Why farmers in Kashmir valley are still waiting for Prime Minister’s Fasal Bima, crop insurance

By: | Published: October 4, 2018 12:01 PM

Pradhan Mantri Fasal Bima Yojana: The reason why the Kashmir valley is yet to be covered under the scheme is the higher premium being quoted by the insurance companies.

PMFBY was launched in Jammu and Kashmir from Kharif season 2016-17. However, it has only been implemented in Jammu division.

Prime Minister Narendra Modi-led government’s flagship agriculture insurance schemes Pradhan Mantri Fasal Bima Yojana (PMFBY) and Weather-based Crop Insurance Scheme, which were rolled out in 2016, are yet to reach farmers in the Kashmir valley, which was hit by severe hailstorm incidents last month. The hailstorm, on September 13 and 15, made a severe crop damage and caused complete crop loss of paddy, maize and vegetables in two villages in the valley – Wata Magam and Adina villages, the Indian Express reported citing data provided by the Department of Agriculture Kashmir.

PMFBY was launched in Jammu and Kashmir from Kharif season 2016-17. However, it has only been implemented in Jammu division. The schemes – PMFBY and Crop Insurance Scheme – have covered about 87,000 farmers in 10 districts in the Jammu region, according to the report by the paper. Notably, while PMFBY is to compensate farmers for yield shortfall, Crop Insurance Scheme is for adverse weather events that cause damage during the cropping period.

Shabir Ahmad Allaqband, chief agriculture officer of Budgam, told the paper that there is no such scheme being implemented in the Kashmir valley till now. “So, all that we could do is send a report detailing the damage and seek compensation from the authorities,” he added.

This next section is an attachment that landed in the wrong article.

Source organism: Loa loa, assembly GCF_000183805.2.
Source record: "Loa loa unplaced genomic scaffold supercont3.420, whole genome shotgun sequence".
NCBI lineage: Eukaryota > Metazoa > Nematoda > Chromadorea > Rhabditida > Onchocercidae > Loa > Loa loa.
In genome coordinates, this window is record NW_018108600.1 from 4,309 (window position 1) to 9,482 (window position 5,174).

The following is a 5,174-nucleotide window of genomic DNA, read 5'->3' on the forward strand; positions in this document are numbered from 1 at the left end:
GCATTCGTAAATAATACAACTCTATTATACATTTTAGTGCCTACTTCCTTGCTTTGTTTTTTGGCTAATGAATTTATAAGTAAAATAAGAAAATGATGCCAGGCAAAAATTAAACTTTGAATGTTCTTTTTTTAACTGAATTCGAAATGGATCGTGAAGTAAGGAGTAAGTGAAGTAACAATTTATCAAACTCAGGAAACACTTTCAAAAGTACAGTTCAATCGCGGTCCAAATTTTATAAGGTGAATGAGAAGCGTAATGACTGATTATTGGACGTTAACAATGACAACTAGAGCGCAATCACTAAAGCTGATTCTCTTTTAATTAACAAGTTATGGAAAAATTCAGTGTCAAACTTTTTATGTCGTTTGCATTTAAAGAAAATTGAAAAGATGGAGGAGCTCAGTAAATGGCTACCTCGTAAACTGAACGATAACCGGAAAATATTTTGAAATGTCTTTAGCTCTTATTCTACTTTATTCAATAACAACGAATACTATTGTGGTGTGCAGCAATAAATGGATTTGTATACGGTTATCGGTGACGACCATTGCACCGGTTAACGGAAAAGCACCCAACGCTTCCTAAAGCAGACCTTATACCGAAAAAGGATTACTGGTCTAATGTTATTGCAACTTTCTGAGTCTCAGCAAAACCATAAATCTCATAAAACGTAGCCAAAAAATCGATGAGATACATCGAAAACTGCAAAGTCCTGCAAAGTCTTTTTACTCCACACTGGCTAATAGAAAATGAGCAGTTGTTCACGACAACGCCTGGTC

The reason why the valley is yet to be covered under the scheme is the higher premium being quoted by the insurance companies. The state government has asked the insurance companies to lower rates, but insurance firms have turned down the requests citing risks of operating in the valley.

Department of Agriculture Kashmir’ director Altaf Aijaz Andrabi said that the state government floated tenders for the same eight times, but the rates quoted by the firms have been so far too high to be accepted. Even a meeting in Delhi last March with top chiefs of empanelled insurance companies to alley apprehension failed to sort out the issues.

In the Kashmir valley, paddy is grown in about 1.4 lakh hectares, with an annual production of about nine lac tonnes. However, farmers have to bear the brunt of crop failure as there is no insurance facility in the valley.

“Bids have been called in the state since 2016. But even in the last tender, the four companies that bid quoted rates only for the Jammu region,” Suhail Inamullah, Technical Officer to Director Agriculture Kashmir said.  According to Altaf Aijaz Andrabi hopes that tweaking bids process under the schemes, in order to make it more attractive for insurance companies could be a solution.

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